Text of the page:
1911 Encyclopædia Britannica/Châteauneuf, La Belle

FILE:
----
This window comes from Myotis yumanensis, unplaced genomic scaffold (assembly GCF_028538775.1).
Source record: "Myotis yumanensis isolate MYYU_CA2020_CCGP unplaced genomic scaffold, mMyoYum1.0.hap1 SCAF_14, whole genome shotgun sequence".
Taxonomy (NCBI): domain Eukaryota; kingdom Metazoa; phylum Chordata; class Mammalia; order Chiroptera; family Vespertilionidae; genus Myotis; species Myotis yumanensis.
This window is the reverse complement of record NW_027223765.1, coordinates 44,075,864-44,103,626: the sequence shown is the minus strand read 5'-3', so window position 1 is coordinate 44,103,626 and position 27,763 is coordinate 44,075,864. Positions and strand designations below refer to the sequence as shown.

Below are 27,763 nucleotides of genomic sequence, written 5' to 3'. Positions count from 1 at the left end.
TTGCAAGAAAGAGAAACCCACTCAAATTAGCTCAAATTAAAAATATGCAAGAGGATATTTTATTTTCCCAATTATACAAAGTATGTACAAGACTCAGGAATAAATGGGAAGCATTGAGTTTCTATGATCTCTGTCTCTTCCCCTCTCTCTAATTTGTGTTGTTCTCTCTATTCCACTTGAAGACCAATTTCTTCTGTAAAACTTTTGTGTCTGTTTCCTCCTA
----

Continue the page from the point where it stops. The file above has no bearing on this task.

CHÂTEAUNEUF, LA BELLE, the name popularly given to Renée de Rieux, daughter of Jean de Rieux, seigneur de Châteauneuf, who was descended from one of the greatest families of Brittany. The dates both of her birth and death are not known. She was maid of honour to the queen-mother Catherine de’ Medici, and inspired an ardent passion in the duke of Anjou, brother of Charles IX. This intrigue deterred the duke from the marriage which it was desired to arrange for him with Elizabeth of England; but he soon abandoned La Belle Châteauneuf for Marie of Cleves (1571). The court then wished to find a husband for Renee de Rieux, whose singular beauty gave her an influence which the queen-mother feared, and matches were in turn suggested with the voivode of Transylvania, the earl of Leicester, with Du Prat, provost of Paris, and with the count of Brienne, all of which came to nothing. Ultimately, on the ground that she had been lacking in respect towards the queen, Louise of Lorraine-Vaudémont, Renée was banished from the court. She married a Florentine named Antinotti, whom she stabbed in a fit of jealousy (1577); then she remarried, her husband being Philip Altoviti, who in 1586 was killed in a duel by the Grand Prior Henry of Angoulême, who was himself mortally wounded.